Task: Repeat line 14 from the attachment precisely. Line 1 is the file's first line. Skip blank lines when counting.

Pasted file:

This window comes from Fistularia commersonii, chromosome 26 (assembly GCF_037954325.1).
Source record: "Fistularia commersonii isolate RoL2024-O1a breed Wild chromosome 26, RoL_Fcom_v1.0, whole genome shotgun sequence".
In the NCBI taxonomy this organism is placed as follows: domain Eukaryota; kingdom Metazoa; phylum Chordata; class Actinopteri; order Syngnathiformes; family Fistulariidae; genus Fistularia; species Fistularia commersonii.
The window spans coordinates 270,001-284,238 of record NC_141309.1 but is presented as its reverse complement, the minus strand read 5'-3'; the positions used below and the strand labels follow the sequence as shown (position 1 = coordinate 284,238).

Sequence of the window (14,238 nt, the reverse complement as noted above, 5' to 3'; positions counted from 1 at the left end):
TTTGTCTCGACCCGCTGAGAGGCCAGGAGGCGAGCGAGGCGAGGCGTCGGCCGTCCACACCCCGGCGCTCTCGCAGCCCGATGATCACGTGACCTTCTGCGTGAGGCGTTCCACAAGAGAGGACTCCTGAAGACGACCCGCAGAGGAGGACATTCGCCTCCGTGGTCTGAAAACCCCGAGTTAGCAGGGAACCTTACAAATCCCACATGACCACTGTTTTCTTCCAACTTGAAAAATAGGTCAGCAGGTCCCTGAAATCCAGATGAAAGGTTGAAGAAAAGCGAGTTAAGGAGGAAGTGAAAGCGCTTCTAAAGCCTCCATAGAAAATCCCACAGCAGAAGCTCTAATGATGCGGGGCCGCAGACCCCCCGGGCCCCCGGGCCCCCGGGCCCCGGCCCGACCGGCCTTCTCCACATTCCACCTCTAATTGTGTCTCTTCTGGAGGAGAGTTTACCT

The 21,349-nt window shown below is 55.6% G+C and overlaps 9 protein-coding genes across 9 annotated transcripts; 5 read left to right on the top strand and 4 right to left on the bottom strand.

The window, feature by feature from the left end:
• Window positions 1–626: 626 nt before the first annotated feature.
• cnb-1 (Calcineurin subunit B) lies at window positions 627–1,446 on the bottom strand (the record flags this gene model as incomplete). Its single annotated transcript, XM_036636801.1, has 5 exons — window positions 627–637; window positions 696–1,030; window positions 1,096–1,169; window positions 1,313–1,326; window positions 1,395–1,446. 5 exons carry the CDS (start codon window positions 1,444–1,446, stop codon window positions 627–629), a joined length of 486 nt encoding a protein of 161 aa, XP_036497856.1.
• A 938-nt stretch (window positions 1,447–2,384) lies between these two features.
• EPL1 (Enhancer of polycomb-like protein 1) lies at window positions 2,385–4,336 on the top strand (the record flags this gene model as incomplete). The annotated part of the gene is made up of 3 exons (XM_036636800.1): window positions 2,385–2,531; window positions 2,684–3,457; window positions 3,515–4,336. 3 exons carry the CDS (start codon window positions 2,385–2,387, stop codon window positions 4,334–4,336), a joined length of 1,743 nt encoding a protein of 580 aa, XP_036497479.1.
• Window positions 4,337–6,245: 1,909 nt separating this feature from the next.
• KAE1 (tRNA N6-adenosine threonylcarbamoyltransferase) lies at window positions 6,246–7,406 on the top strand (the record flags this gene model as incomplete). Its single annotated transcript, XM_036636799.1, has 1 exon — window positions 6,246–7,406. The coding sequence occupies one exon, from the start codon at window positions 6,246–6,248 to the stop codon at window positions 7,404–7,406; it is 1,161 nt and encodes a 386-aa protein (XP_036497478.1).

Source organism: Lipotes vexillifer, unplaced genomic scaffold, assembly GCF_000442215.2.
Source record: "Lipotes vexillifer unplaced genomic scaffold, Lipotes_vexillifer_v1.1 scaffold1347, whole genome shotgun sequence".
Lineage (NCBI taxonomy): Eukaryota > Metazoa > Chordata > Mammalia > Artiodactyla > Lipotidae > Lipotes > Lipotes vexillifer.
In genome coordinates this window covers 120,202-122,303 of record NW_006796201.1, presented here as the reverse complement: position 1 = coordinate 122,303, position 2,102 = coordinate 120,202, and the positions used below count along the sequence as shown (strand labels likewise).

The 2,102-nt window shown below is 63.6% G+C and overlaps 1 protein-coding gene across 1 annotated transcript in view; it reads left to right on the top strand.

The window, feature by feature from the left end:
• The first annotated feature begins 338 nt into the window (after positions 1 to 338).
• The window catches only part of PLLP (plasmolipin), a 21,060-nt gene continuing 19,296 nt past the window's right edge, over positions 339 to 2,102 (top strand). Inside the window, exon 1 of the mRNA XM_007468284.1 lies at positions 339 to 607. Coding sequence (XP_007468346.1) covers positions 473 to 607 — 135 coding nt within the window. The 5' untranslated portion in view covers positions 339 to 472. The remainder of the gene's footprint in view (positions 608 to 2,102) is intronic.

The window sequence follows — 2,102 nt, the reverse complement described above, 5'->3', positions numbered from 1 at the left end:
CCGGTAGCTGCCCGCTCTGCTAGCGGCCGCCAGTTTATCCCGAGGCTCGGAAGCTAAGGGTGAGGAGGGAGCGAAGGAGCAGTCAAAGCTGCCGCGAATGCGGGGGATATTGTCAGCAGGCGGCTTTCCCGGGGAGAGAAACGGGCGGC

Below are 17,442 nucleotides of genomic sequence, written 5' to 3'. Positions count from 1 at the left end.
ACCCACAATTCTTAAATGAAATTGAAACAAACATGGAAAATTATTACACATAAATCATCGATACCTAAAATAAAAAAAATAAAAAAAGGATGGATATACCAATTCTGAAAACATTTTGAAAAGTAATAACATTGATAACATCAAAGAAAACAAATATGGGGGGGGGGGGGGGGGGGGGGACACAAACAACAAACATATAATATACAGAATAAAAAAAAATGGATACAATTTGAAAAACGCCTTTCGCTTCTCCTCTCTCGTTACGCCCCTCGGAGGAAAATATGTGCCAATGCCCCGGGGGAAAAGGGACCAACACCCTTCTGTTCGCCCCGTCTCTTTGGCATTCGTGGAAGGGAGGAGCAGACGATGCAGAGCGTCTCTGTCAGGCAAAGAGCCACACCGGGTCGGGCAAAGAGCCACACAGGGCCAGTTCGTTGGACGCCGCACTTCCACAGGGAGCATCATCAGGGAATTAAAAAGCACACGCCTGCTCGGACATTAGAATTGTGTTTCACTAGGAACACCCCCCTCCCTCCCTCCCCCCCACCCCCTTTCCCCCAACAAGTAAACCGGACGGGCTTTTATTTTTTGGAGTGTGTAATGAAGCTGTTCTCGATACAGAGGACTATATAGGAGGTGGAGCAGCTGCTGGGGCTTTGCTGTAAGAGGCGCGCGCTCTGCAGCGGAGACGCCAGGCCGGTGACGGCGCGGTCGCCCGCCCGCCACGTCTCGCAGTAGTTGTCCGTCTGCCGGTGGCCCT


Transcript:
• KAE1 (tRNA N6-adenosine threonylcarbamoyltransferase) lies at window positions 6,246–7,406 on the top strand (the record flags this gene model as incomplete). Its single annotated transcript, XM_036636799.1, has 1 exon — window positions 6,246–7,406. The coding sequence occupies one exon, from the start codon at window positions 6,246–6,248 to the stop codon at window positions 7,404–7,406; it is 1,161 nt and encodes a 386-aa protein (XP_036497478.1).